Monday, March 5, 2012

Voting 'em up or down in Newton

Wandering around Sussex County this weekend, we found ourselves driving into the center of Newton, the county seat. We didn't expect to drive almost smack dab into a relic of colonial history: the town green. Now adorned with a massive Civil War memorial and an old county office building, it's bordered on all sides by what passes for city roads in the quieter parts of the state.

When you talk about a colonial town green, New England will come to mind for a lot of people. Bring up the topic in Northern New Jersey, and many will think of Morristown, which continues to maintain its park-like green in the middle of the business district. Newton's holds a special distinction: it's the only colonial county seat in the state where a courthouse on its original site fronts a town square or public green. That's a lot of qualifiers, but it basically means that when you drive into town, you can't miss seeing the Classic Revival-style courthouse. The circa 1847 structure stands on the same site as the original courthouse which was built shortly after Newton was named Sussex County seat in 1761.

We stopped to get more information from the informative Sussex County historical marker nearby. Turns out that in addition to the usual public square uses (political discourse, corporal punishment, common pasture), the Newton square was also the public polling site.

Rather than having an anonymous balloting process for municipal contests on Election Day, Newton residents voted by where they stood, physically. Sides of the green would be designated for particular candidates, voters would stand in the area that corresponded to their choice, and a headcount would be taken. And given that the green is on a hill, you'd literally be voting up or voting down, depending on where your candidate's spot was.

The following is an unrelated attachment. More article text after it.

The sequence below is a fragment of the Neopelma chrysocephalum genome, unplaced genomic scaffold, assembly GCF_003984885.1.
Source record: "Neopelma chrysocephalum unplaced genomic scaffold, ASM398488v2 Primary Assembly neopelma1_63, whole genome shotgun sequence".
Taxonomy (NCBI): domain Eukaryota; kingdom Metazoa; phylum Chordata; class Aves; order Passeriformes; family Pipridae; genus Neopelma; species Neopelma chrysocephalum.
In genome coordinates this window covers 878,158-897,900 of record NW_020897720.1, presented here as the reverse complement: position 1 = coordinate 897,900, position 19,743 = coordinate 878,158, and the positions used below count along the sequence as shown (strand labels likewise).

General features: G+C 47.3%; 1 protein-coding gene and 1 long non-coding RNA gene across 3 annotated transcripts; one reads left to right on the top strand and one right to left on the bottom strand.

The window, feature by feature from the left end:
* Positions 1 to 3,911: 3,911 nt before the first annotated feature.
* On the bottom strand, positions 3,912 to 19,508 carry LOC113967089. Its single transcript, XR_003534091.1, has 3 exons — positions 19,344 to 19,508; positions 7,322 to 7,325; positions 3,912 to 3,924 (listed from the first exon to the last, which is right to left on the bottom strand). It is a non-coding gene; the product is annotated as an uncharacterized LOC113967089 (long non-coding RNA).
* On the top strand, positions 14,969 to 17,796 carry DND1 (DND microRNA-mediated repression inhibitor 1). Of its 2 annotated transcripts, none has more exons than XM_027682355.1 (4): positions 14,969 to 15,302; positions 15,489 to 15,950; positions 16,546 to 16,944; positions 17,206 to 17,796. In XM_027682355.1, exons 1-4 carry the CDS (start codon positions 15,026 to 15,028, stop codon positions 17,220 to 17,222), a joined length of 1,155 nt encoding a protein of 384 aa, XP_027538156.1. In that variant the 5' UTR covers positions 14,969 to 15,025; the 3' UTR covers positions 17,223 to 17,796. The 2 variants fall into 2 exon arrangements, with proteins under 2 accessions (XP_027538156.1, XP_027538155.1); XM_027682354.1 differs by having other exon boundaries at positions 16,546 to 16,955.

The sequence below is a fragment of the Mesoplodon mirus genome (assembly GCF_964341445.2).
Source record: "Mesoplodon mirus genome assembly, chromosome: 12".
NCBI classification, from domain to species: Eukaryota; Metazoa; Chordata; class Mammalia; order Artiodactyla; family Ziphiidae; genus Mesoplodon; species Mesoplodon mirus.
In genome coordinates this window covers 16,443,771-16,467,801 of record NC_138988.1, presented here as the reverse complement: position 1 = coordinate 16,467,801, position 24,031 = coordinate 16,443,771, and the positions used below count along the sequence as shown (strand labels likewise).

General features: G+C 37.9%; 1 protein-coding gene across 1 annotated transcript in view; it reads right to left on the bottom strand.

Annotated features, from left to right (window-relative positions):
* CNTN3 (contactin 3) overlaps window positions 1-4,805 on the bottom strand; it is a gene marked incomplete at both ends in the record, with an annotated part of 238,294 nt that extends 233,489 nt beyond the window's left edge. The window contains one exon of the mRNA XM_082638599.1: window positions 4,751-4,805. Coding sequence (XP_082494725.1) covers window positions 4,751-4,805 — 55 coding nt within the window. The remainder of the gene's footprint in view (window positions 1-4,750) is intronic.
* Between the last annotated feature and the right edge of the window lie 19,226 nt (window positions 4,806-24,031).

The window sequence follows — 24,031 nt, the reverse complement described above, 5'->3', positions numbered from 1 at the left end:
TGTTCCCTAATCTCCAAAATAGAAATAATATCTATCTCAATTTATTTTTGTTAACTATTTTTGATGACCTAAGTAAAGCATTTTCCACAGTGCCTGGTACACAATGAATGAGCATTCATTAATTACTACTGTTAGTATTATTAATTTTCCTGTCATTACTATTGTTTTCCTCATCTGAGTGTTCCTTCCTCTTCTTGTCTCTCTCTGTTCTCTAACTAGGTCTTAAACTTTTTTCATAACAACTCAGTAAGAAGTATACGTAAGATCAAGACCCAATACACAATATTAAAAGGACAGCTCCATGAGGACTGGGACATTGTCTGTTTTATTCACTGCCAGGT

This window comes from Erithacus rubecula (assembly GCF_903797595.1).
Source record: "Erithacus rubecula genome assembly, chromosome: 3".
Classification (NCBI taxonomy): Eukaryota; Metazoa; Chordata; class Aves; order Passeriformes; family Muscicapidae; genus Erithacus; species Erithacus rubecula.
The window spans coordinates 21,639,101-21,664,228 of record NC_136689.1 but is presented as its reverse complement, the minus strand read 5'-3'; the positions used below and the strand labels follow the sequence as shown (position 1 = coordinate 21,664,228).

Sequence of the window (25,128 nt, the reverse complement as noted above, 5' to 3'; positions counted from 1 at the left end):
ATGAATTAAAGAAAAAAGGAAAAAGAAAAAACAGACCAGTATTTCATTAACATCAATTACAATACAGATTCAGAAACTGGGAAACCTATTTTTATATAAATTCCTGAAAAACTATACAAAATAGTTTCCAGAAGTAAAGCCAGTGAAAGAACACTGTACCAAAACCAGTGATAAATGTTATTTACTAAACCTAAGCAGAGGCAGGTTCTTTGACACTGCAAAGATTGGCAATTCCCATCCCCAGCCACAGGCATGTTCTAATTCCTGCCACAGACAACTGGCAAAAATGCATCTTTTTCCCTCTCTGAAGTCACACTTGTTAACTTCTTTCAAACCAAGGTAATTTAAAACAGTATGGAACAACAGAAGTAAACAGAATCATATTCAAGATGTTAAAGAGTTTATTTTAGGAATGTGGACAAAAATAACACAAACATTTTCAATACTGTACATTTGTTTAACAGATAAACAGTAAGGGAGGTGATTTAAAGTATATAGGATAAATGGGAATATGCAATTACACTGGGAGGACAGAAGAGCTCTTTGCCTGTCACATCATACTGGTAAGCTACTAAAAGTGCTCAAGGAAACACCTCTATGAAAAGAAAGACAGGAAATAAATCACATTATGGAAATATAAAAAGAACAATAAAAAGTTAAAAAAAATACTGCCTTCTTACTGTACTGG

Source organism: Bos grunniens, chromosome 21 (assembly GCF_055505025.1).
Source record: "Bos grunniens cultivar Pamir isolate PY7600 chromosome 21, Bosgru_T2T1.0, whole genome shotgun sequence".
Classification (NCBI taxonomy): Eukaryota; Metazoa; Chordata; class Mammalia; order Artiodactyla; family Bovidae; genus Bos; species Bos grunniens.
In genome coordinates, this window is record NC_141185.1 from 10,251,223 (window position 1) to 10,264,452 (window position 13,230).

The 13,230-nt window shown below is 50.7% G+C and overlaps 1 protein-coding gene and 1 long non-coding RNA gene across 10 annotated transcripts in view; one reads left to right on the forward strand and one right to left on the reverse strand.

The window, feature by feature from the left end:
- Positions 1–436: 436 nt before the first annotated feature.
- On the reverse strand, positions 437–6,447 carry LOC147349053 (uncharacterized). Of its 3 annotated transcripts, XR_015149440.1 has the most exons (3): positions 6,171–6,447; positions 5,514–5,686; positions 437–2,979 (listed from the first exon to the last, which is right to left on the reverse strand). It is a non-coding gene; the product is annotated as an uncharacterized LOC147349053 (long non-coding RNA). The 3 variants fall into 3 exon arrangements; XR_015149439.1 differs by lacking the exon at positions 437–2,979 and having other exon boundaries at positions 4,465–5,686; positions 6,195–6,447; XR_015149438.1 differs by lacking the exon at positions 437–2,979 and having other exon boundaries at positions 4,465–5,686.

Newton's population grew rapidly with the construction of factories in the area, and I gather that's what put the headcount voting practice to an end in 1858. It's hard enough keeping a few dozen people standing in a single spot. Imagine how difficult it would be to keep hundreds from milling around before the official talliers lost count.

While I personally prefer the confidentiality of the voting booth, there's value in casting one's ballots publicly, in the center of town. Everyone could see who had shown up to vote, and peer pressure could encourage the tardy or reluctant to come out and participate. Those who didn't vote yet still complained about the state of affairs could easily be identified and told to hold their peace. I can imagine that the practice was the basis for many lively discussions around town in the hours and days after Election Day.

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